The Life and Career of Fernando Amorsolo, The Philippines' First National Artist
In the middle of the night in 1892, Pedro and Bonifacia Amorsolo were awakened by a scuffle and shouting outside their home in Daet, Camarines Norte. Some revolutionaries were outside their home, fighting against Spaniards and demanding that Perico, their eldest son, join their cause. Fernando, then seven months old, awoke crying. Perico left the house that night and eventually joined the rebels. The Amorsolo family never saw him again. Four years later in 1896 after the discovery of the Katipunan, the family learned from their relatives that Perico had died as a prisoner.
Fernando Amorsolo grew up in a period of transition in the Philippines. Much of his childhood was spent in the countryside, on which many of the landscapes in his masterpieces are based. In 1901, when he was 11 years old, his father died of a heart attack. But before his death, Pedro made Bonifacia swear that she would do everything she could to provide a good education to Fernando.
Mrs. Amorsolo knew what she had to do, and that was to leave the beautiful province of Camarines Norte for Manila. She collected her children and travelled back to Manila in hopes of having a better chance of providing for her family. There, her cousin Fabian de la Rosa who was a prominent painter, welcomed them into his home. De la Rosa would become instrumental in steering Fernando Amorsolo’s career toward painting. Meanwhile, Mrs. Amorsolo supported her family by making and selling embroidery.
It was during Fernando’s prepubescent years when he experienced a lot of changes: his father’s death, his brother’s death, the Philippine Revolution, their move from Daet to Manila, the Philippine-American War, and then the American occupation.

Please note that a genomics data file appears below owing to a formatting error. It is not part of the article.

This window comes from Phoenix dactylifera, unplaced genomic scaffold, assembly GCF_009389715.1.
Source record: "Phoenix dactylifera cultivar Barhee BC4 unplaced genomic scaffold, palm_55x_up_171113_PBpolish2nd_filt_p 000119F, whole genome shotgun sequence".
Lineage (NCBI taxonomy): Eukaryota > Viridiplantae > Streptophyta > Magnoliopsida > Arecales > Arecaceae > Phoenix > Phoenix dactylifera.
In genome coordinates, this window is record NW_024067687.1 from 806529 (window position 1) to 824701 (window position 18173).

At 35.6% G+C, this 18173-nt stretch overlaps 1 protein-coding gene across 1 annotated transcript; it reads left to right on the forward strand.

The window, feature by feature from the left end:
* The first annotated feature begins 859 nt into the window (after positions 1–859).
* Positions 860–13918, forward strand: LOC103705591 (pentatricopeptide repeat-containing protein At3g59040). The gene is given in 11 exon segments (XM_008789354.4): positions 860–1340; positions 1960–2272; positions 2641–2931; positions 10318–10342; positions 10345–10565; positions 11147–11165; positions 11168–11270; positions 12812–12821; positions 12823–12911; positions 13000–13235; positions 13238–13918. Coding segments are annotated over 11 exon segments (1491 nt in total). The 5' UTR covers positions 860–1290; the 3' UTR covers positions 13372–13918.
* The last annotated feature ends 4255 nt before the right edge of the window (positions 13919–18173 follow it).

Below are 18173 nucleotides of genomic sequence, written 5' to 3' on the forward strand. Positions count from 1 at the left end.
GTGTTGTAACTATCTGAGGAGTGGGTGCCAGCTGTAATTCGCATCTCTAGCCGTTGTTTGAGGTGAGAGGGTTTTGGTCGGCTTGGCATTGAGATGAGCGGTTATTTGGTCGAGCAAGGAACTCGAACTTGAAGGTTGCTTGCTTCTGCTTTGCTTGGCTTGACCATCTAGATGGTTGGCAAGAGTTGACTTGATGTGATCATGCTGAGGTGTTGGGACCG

Under the Tutelage of Uncle Fabian
While staying at the house of their uncle, Fernando Amorsolo volunteered in assisting his uncle, Fabian de la Rosa, in the studio. This would mark the informal tutelage and education that Amorsolo would receive from his uncle. De la Rosa quickly realized that Amorsolo learned fast, and had a natural flair for the pencil and paintbrush. And because the family at times struggled to make ends meet, Amorsolo would make himself useful by sketching. He would charge people 15 centavos for each sketch he sold.
Amorsolo as a young painter
For years, this was what Amorsolo did. He received instruction from his uncle, studied his style and techniques, and eventually became so good that he surpassed him even before he turned 20. They depicted the old Spanish traditions and structures that he saw in Manila as a kid, coming from the point of view of someone who grew up in the countryside. His canvases came alive with pictures of fiestas, old churches, and religious rituals. By this time, he had already produced some of his first works, but these were not the same idyllic landscapes of the countryside we have grown so fond of him.
Even though the family had limited means, Amorsolo managed to earn a degree, thus fulfilling his father’s only wish. He was a member of the first graduating class of the University of the Philippines School of Fine Arts, from where he graduated with honors in 1914.
Creating His Own Path
Amorsolo’s life as an adolescent in his 20s really determined what he would become for the rest of his life. When he graduated from UP, many of his professors thought that his brush strokes already surpassed their own. His old school called him back and offered him a job as a professor.
He was 25 years old when he married his first wife, Salud Jorge. It was also at that time, right after they had their first child Virginia, when Don Enrique Zobel, already a prominent businessman, commissioned Amorsolo to create the artwork for Ginebra San Miguel.
Very impressed with Amorsolo’s work, Zobel offered to send him abroad to study so he could improve his craft. He sponsored Amorsolo’s trip going to Academia de San Fernando in Madrid, and also made sure to provide a generous stipend for the young artist and his family.